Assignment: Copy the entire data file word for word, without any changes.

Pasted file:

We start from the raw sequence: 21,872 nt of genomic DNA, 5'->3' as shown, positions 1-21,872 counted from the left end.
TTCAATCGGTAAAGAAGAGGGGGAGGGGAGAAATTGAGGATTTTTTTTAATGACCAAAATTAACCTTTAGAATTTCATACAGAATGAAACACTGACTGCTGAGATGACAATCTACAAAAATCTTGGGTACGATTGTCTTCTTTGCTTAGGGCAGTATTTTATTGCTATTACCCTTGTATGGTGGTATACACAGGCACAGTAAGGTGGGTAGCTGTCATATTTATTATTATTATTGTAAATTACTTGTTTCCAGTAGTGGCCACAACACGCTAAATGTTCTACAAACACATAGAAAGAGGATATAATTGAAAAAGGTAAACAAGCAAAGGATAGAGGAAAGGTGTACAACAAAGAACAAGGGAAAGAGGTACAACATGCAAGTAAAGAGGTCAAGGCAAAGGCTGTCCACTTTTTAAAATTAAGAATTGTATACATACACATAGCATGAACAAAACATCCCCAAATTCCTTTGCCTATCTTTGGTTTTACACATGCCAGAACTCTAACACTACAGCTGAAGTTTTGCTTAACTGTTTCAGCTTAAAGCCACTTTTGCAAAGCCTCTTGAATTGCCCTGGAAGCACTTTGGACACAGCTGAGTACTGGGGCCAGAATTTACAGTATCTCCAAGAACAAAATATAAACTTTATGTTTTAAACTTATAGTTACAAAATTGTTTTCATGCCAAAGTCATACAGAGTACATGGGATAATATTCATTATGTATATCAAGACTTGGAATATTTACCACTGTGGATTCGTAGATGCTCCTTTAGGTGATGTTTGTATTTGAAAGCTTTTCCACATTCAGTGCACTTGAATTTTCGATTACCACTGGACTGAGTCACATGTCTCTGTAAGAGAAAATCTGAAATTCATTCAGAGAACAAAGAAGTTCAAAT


We start from the raw sequence: 21,872 nt of genomic DNA, 5'->3' as shown, positions 1-21,872 counted from the left end.
TTCAATCGGTAAAGAAGAGGGGGAGGGGAGAAATTGAGGATTTTTTTTAATGACCAAAATTAACCTTTAGAATTTCATACAGAATGAAACACTGACTGCTGAGATGACAATCTACAAAAATCTTGGGTACGATTGTCTTCTTTGCTTAGGGCAGTATTTTATTGCTATTACCCTTGTATGGTGGTATACACAGGCACAGTAAGGTGGGTAGCTGTCATATTTATTATTATTATTGTAAATTACTTGTTTCCAGTAGTGGCCACAACACGCTAAATGTTCTACAAACACATAGAAAGAGGATATAATTGAAAAAGGTAAACAAGCAAAGGATAGAGGAAAGGTGTACAACAAAGAACAAGGGAAAGAGGTACAACATGCAAGTAAAGAGGTCAAGGCAAAGGCTGTCCACTTTTTAAAATTAAGAATTGTATACATACACATAGCATGAACAAAACATCCCCAAATTCCTTTGCCTATCTTTGGTTTTACACATGCCAGAACTCTAACACTACAGCTGAAGTTTTGCTTAACTGTTTCAGCTTAAAGCCACTTTTGCAAAGCCTCTTGAATTGCCCTGGAAGCACTTTGGACACAGCTGAGTACTGGGGCCAGAATTTACAGTATCTCCAAGAACAAAATATAAACTTTATGTTTTAAACTTATAGTTACAAAATTGTTTTCATGCCAAAGTCATACAGAGTACATGGGATAATATTCATTATGTATATCAAGACTTGGAATATTTACCACTGTGGATTCGTAGATGCTCCTTTAGGTGATGTTTGTATTTGAAAGCTTTTCCACATTCAGTGCACTTGAATTTTCGATTACCACTGGACTGAGTCACATGTCTCTGTAAGAGAAAATCTGAAATTCATTCAGAGAACAAAGAAGTTCAAAT